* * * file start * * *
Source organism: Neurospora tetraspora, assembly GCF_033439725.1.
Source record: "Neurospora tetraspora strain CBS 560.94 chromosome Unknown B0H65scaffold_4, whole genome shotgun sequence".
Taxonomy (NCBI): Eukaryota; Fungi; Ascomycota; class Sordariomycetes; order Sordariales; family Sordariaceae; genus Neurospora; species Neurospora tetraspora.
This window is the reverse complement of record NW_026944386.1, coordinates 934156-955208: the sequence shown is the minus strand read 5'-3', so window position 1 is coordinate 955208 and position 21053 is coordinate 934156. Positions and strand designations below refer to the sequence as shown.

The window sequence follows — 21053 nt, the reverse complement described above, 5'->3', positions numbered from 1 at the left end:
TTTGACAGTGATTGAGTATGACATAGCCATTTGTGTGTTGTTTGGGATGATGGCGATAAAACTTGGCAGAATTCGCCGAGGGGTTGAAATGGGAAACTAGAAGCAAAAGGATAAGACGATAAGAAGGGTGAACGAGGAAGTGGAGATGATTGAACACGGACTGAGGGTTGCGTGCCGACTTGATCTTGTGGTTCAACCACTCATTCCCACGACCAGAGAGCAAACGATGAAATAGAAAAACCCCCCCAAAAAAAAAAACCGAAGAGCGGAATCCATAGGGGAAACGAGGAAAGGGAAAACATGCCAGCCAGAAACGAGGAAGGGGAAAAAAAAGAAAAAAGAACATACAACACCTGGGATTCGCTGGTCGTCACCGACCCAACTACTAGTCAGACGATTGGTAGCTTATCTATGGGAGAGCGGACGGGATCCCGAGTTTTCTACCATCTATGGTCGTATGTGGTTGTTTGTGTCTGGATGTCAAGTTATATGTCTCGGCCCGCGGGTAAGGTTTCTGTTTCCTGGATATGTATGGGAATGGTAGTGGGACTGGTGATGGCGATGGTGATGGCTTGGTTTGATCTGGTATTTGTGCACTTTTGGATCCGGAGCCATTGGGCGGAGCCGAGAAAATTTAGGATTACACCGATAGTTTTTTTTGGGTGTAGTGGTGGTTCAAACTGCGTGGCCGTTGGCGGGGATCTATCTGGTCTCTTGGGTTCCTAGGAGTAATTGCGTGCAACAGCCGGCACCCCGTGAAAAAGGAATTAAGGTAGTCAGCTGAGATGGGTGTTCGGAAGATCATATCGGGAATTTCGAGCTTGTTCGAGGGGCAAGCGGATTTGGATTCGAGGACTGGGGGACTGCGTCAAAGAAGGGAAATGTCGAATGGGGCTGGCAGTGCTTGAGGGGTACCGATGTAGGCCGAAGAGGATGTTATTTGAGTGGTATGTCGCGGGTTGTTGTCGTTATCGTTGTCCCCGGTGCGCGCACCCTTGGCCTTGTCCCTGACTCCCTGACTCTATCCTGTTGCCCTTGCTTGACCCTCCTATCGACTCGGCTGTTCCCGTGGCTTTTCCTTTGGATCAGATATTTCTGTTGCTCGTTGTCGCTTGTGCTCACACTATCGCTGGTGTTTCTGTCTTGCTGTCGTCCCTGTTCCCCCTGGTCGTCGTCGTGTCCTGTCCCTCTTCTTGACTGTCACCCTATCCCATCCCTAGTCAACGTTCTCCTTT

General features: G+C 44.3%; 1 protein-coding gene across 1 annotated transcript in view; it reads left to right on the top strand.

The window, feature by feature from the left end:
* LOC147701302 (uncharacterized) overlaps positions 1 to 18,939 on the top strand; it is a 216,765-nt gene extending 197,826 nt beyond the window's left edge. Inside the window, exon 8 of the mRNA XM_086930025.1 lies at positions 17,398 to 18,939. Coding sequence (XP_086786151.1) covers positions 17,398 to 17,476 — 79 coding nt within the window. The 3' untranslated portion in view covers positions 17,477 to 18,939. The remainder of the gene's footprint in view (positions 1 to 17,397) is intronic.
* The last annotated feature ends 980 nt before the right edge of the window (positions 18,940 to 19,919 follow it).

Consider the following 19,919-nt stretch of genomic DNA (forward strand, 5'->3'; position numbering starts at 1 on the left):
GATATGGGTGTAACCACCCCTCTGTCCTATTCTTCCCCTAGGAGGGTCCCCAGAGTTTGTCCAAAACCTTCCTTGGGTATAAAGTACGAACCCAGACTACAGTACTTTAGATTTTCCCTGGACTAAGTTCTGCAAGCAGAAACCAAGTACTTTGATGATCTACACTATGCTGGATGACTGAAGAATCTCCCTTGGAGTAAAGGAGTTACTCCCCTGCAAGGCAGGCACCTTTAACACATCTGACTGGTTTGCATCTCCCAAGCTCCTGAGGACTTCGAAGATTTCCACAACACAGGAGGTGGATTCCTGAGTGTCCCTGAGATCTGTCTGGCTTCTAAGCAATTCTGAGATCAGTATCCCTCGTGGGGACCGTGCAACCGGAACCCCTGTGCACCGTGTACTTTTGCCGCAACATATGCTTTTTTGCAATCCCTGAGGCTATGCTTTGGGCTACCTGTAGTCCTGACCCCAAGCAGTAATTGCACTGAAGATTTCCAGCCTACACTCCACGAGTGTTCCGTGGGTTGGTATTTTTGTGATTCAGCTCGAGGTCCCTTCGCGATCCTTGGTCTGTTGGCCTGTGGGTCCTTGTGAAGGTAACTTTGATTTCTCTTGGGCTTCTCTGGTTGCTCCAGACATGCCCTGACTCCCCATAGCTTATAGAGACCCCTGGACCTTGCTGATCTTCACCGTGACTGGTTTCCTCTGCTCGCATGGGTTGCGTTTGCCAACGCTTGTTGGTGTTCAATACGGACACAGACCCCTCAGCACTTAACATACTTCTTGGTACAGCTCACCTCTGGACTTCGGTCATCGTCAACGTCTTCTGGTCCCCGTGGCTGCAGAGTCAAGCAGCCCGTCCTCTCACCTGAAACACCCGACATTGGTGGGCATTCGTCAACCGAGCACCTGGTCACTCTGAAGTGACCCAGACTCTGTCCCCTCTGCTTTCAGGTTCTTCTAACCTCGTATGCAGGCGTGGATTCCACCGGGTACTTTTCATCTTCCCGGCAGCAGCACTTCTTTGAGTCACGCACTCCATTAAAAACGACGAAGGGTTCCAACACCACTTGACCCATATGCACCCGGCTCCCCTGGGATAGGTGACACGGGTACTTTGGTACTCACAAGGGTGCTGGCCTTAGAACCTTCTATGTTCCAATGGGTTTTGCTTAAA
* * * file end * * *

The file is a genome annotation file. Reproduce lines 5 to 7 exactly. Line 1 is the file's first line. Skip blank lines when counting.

The window sequence follows — 21053 nt, the reverse complement described above, 5'->3', positions numbered from 1 at the left end:
TTTGACAGTGATTGAGTATGACATAGCCATTTGTGTGTTGTTTGGGATGATGGCGATAAAACTTGGCAGAATTCGCCGAGGGGTTGAAATGGGAAACTAGAAGCAAAAGGATAAGACGATAAGAAGGGTGAACGAGGAAGTGGAGATGATTGAACACGGACTGAGGGTTGCGTGCCGACTTGATCTTGTGGTTCAACCACTCATTCCCACGACCAGAGAGCAAACGATGAAATAGAAAAACCCCCCCAAAAAAAAAAACCGAAGAGCGGAATCCATAGGGGAAACGAGGAAAGGGAAAACATGCCAGCCAGAAACGAGGAAGGGGAAAAAAAAGAAAAAAGAACATACAACACCTGGGATTCGCTGGTCGTCACCGACCCAACTACTAGTCAGACGATTGGTAGCTTATCTATGGGAGAGCGGACGGGATCCCGAGTTTTCTACCATCTATGGTCGTATGTGGTTGTTTGTGTCTGGATGTCAAGTTATATGTCTCGGCCCGCGGGTAAGGTTTCTGTTTCCTGGATATGTATGGGAATGGTAGTGGGACTGGTGATGGCGATGGTGATGGCTTGGTTTGATCTGGTATTTGTGCACTTTTGGATCCGGAGCCATTGGGCGGAGCCGAGAAAATTTAGGATTACACCGATAGTTTTTTTTGGGTGTAGTGGTGGTTCAAACTGCGTGGCCGTTGGCGGGGATCTATCTGGTCTCTTGGGTTCCTAGGAGTAATTGCGTGCAACAGCCGGCACCCCGTGAAAAAGGAATTAAGGTAGTCAGCTGAGATGGGTGTTCGGAAGATCATATCGGGAATTTCGAGCTTGTTCGAGGGGCAAGCGGATTTGGATTCGAGGACTGGGGGACTGCGTCAAAGAAGGGAAATGTCGAATGGGGCTGGCAGTGCTTGAGGGGTACCGATGTAGGCCGAAGAGGATGTTATTTGAGTGGTATGTCGCGGGTTGTTGTCGTTATCGTTGTCCCCGGTGCGCGCACCCTTGGCCTTGTCCCTGACTCCCTGACTCTATCCTGTTGCCCTTGCTTGACCCTCCTATCGACTCGGCTGTTCCCGTGGCTTTTCCTTTGGATCAGATATTTCTGTTGCTCGTTGTCGCTTGTGCTCACACTATCGCTGGTGTTTCTGTCTTGCTGTCGTCCCTGTTCCCCCTGGTCGTCGTCGTGTCCTGTCCCTCTTCTTGACTGTCACCCTATCCCATCCCTAGTCAACGTTCTCCTTT

General features: G+C 44.3%; 1 protein-coding gene across 1 annotated transcript in view; it reads left to right on the top strand.